zur Suche springenzur Navigation springenzum Inhalt springen

Publikationen - Molekulare Signalverarbeitung

Sortieren nach: Erscheinungsjahr Typ der Publikation

Zeige Ergebnisse 1 bis 3 von 3.

Publikation

Bochnia, M.; Scheidemann, W.; Ziegler, J.; Sander, J.; Vollstedt, S.; Glatter, M.; Janzen, N.; Terhardt, M.; Zeyner, A. Predictive value of hypoglycin A and methylencyclopropylacetic acid conjugates in a horse with atypical myopathy in comparison to its cograzing partners Equine Vet Educ 30, 24-28, (2018) DOI: 10.1111/eve.12596

Hypoglycin A (HGA) was detected in blood and urine of a horse suffering from atypical myopathy (AM; Day 2, serum, 8290 μg/l; urine: Day 1, 574, Day 2, 742 μg/l) and in its cograzing partners with a high variability (46–1570 μg/l serum). Over the period of disease, the level of the toxic metabolites (methylencyclopropylacetic acid [MCPA]-conjugates) increased in body fluids of the AM horse (MCPA-carnitine: Day 2, 0.246, Day 3, 0.581 μmol/l serum; MCPA-carnitine: Day 2, 0.621, Day 3, 0.884 μmol/mmol creatinine in urine) and HGA decreased rapidly (Day 3, 2430 μg/l serum). In cograzing horses MCPA-conjugates were not detected. HGA in seeds ranged from 268 to 367 μg/g. Although HGA was present in body fluids of healthy cograzing horses, MCPA-conjugates were not detectable, in contrast to the AM horse. Therefore, increasing concentrations of MCPA-conjugates are supposed to be linked with the onset of AM and both parameters seem to indicate the clinical stage of disease. However, detection of HGA in body fluids of cograzing horses might be a promising step in preventing the disease.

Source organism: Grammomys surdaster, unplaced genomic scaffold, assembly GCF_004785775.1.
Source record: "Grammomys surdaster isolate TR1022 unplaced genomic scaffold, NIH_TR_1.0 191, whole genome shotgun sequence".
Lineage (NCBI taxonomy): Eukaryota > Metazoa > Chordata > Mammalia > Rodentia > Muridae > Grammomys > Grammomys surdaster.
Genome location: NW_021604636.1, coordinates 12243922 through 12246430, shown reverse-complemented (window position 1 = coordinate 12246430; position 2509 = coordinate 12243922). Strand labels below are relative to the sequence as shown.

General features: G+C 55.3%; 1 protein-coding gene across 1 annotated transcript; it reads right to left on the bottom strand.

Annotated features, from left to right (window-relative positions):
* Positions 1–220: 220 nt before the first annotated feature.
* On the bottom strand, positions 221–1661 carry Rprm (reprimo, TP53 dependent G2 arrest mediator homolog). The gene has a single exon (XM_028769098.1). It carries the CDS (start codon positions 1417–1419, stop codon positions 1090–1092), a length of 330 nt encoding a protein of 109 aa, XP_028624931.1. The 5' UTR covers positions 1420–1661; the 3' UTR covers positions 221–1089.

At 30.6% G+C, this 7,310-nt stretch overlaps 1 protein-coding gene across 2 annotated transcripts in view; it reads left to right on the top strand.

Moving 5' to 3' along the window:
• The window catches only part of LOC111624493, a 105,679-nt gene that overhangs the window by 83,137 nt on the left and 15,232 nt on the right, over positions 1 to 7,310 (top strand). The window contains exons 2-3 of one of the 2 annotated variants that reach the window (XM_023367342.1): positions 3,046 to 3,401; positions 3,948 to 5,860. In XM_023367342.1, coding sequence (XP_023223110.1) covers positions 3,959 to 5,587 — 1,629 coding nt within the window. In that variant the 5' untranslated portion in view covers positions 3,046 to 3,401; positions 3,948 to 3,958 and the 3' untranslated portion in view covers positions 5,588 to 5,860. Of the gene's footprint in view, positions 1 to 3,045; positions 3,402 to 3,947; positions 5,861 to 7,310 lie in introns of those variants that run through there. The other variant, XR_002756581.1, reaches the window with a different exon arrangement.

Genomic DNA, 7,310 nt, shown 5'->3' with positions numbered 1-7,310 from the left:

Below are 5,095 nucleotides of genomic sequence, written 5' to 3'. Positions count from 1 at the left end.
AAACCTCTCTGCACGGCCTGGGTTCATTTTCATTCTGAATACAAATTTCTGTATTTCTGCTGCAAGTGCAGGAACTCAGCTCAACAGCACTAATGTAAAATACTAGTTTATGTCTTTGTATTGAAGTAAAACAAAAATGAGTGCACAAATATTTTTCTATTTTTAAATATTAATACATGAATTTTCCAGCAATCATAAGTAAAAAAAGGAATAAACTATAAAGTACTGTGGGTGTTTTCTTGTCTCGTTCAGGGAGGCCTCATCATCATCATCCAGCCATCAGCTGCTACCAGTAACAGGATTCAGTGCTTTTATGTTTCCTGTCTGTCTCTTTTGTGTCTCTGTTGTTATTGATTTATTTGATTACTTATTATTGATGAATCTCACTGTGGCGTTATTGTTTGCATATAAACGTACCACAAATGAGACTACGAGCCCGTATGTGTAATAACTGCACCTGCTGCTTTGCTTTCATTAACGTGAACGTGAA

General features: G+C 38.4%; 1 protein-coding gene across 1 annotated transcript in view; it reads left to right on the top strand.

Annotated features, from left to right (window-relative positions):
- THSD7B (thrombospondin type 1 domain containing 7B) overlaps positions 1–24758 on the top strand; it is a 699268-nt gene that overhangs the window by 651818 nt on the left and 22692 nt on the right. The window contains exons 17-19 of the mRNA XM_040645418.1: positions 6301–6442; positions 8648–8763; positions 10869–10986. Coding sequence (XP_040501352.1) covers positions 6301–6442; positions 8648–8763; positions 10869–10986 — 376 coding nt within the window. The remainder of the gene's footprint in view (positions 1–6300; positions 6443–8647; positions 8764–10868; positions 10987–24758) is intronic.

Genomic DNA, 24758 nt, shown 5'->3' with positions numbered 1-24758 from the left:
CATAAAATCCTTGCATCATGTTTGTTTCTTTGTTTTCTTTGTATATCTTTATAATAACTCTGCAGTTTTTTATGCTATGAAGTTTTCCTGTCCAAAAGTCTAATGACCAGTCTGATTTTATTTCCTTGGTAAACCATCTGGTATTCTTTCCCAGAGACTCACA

Publikation

Wasternack, C. How Jasmonates Earned their Laurels: Past and Present Journal of Plant Growth Regulation 34 (4), 761-794, (2015) DOI: 10.1007/s00344-015-9526-5

The histories of research regarding all plant hormones are similar. Identification and structural elucidation have been followed by analyses of their biosynthesis, distributions, signaling cascades, roles in developmental or stress response programs, and crosstalk. Jasmonic acid (JA) and its derivatives comprise a group of plant hormones that were discovered recently, compared to auxin, abscisic acid, cytokinins, gibberellic acid, and ethylene. Nevertheless, there have been tremendous advances in JA research, following the general progression outlined above and parallel efforts focused on several other “new” plant hormones (brassinosteroids, salicylate, and strigolactones). This review focuses on historical aspects of the identification of jasmonates, and characterization of their biosynthesis, distribution, perception, signaling pathways, crosstalk with other hormones and roles in plant stress responses and development. The aim is to illustrate how our present knowledge on jasmonates was generated and how that influences current efforts to extend our knowledge.
Publikation

Wasternack, C. Jasmonates - Introductory remarks on biosynthesis and diversity in action J. Plant Growth Reg. 23, 167-169, (2004)

0
IPB Mainnav Search